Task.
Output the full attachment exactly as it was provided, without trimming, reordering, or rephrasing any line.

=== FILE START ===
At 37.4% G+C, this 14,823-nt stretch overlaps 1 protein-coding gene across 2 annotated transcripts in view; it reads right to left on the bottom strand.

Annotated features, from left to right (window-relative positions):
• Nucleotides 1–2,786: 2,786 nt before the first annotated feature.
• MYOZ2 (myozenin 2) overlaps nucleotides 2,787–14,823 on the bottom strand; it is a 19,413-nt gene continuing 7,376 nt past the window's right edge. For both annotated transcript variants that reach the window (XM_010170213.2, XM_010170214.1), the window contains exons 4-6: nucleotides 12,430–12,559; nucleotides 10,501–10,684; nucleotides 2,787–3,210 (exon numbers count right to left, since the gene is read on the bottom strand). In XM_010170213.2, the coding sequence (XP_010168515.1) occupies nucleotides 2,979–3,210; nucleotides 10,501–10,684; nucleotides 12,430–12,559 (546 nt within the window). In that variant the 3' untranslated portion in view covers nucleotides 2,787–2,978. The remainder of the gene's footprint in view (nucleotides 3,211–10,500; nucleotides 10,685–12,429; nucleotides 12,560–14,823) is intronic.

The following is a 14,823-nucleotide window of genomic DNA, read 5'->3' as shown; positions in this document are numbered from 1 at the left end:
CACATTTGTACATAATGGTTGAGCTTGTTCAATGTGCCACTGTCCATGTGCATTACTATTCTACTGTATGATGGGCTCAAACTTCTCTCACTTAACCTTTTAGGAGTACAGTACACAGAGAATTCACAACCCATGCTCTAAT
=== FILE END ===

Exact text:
At 37.4% G+C, this 14,823-nt stretch overlaps 1 protein-coding gene across 2 annotated transcripts in view; it reads right to left on the bottom strand.

Annotated features, from left to right (window-relative positions):
• Nucleotides 1–2,786: 2,786 nt before the first annotated feature.
• MYOZ2 (myozenin 2) overlaps nucleotides 2,787–14,823 on the bottom strand; it is a 19,413-nt gene continuing 7,376 nt past the window's right edge. For both annotated transcript variants that reach the window (XM_010170213.2, XM_010170214.1), the window contains exons 4-6: nucleotides 12,430–12,559; nucleotides 10,501–10,684; nucleotides 2,787–3,210 (exon numbers count right to left, since the gene is read on the bottom strand). In XM_010170213.2, the coding sequence (XP_010168515.1) occupies nucleotides 2,979–3,210; nucleotides 10,501–10,684; nucleotides 12,430–12,559 (546 nt within the window). In that variant the 3' untranslated portion in view covers nucleotides 2,787–2,978. The remainder of the gene's footprint in view (nucleotides 3,211–10,500; nucleotides 10,685–12,429; nucleotides 12,560–14,823) is intronic.

The following is a 14,823-nucleotide window of genomic DNA, read 5'->3' as shown; positions in this document are numbered from 1 at the left end:
CACATTTGTACATAATGGTTGAGCTTGTTCAATGTGCCACTGTCCATGTGCATTACTATTCTACTGTATGATGGGCTCAAACTTCTCTCACTTAACCTTTTAGGAGTACAGTACACAGAGAATTCACAACCCATGCTCTAAT